My struggle with body image didn’t have one starting point, rather it was a series of events over a year or two that culminated into what would become a Herculean problem that ruled my life. That statement from that coach at that particular time in my life was certainly one of the big events that not only planted a bad seed but allowed it to take root.
A binge was terrible. It was something I felt as if I couldn’t control and had a life of it’s own. It was disgusting. Shoveling food in my mouth, not even tasting it, let alone enjoying it. All the while a binge would go on I was completed filled with self-loathing. Every cell of my body was filled with self-loathing. I would say to myself, “You’re a slob. You’re fat. Look at you! You can’t even control yourself at all. How do you ever think you can make it in gymnastics. You’re not good enough. You’re fat. Look at all of that food you just gorged yourself on. What is wrong with you?!” Then the shame would set in. The shame and embarrassment consumed me. “What if everyone or even anyone ever knew what you are doing? You’re going to get found out.” The shame was immense. Then the fear would set in. The fear of getting “even fatter” would then drive me to the toilet to vomit it all up.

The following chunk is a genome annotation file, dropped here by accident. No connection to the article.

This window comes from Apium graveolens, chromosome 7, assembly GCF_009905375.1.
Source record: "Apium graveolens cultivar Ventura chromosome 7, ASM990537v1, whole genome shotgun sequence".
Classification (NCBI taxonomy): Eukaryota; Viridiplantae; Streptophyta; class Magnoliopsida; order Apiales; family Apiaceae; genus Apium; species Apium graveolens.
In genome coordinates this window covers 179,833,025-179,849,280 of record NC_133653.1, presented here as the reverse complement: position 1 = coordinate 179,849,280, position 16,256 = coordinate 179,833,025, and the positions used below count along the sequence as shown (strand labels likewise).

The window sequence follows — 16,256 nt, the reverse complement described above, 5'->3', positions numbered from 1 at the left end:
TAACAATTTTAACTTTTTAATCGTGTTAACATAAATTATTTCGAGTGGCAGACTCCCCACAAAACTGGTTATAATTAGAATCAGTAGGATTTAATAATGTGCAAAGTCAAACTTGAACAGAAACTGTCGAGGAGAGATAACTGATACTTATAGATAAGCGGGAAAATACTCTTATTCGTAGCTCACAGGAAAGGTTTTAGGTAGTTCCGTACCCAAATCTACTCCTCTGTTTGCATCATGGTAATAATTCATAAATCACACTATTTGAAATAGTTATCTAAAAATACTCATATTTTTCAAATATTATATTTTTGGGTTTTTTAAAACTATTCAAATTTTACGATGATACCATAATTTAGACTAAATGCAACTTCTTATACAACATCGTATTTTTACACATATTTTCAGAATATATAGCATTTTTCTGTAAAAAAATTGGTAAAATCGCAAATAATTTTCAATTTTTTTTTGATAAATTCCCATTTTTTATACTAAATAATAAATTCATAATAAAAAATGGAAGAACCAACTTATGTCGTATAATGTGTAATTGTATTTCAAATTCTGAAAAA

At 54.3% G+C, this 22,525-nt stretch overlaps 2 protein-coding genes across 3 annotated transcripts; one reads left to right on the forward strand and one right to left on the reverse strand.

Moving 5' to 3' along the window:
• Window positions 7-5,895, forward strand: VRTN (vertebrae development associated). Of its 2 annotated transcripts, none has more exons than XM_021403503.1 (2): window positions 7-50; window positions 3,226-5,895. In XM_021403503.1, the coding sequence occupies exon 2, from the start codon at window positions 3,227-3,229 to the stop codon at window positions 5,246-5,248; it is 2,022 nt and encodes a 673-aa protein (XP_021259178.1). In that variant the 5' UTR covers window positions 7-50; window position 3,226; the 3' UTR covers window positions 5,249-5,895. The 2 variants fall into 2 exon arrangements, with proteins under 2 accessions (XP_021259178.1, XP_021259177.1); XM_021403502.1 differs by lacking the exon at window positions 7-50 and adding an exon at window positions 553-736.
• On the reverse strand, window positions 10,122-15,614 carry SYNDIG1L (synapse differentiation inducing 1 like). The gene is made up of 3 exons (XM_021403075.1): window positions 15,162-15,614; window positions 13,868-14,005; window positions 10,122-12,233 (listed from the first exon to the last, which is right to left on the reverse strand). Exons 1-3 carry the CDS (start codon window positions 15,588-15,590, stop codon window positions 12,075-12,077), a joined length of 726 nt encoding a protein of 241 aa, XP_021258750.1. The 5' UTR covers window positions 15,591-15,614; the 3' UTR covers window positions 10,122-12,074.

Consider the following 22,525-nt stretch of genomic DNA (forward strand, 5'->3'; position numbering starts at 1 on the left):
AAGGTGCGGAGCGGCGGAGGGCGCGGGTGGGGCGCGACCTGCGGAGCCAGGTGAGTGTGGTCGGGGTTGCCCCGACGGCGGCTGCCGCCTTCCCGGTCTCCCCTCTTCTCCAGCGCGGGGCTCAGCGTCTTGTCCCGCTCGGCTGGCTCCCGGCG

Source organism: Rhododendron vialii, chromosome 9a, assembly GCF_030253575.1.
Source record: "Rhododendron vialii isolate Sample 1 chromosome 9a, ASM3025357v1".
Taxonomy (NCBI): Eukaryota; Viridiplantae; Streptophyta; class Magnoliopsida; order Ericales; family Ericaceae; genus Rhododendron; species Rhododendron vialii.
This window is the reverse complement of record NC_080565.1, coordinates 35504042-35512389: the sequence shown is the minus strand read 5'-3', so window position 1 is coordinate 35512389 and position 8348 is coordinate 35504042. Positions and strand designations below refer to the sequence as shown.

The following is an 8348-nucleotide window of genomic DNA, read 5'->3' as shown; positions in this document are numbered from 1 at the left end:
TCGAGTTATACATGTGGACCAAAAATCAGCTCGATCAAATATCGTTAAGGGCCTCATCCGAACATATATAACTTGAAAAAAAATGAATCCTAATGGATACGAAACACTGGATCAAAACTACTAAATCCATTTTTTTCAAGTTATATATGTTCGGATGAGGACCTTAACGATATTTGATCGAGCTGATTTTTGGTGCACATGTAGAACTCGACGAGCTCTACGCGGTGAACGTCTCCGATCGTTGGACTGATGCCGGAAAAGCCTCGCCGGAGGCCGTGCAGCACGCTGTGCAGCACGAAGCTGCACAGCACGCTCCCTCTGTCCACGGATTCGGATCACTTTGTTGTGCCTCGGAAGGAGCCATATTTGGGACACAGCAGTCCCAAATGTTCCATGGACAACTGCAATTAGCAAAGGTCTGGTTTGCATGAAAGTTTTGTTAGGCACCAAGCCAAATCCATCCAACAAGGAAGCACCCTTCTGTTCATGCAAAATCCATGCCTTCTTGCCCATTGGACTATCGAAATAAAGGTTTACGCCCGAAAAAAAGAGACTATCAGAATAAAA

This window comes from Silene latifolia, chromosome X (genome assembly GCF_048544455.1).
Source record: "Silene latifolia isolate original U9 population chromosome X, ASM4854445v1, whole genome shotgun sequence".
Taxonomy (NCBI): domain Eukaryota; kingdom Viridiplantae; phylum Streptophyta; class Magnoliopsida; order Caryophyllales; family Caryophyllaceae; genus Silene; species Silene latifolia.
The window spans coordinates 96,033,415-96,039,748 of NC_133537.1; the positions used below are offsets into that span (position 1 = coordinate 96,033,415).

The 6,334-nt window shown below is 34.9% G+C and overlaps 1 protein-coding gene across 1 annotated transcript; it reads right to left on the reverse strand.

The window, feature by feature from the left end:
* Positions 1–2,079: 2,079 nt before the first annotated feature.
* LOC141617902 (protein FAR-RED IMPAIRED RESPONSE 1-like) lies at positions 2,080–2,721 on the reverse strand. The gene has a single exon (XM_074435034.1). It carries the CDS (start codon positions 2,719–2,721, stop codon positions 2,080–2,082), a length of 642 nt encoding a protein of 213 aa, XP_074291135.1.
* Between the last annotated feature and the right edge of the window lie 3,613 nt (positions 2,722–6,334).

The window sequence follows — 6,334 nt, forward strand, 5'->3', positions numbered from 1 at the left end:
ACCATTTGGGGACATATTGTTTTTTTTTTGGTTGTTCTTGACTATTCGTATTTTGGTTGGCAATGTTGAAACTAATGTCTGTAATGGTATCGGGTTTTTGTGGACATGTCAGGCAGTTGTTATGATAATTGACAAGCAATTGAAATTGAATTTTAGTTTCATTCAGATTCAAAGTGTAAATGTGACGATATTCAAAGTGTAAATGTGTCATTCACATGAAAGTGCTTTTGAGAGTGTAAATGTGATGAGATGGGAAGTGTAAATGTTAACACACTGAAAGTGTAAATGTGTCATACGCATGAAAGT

It hurt. Throwing up food violently hurt. My throat would hurt from jamming my finger down it. It would hurt from the food chunks that were ejected. It would hurt from the acid which was certainly consuming my insides. Bulimia is such an embarrassing disease. People, and almost no one knew I was bulimic, would just casually talk about vomiting from naturally being sick for instance and say things like, “I couldn’t imagine that people actually make themselves throw up on purpose. Even when I’m really sick with the flu I do anything to avoid throwing up.” This only enhanced my shame. Just like everyone else, I of course thought throwing up was awful and completely nasty. I hated it. I just didn’t know what to do with all of my feelings and didn’t know how to eat nutritiously to control my weight. Food wasn’t something to be enjoyed, that was for others. The skinny, naturally tiny people like my teammates could enjoy food. They deserved it. I wasn’t like them. For me, food was to be controlled. It was to be manipulated so I could achieve the body of my dreams and therefore the life of my dreams. Everything in my life would be perfect if I could be skinny and tiny.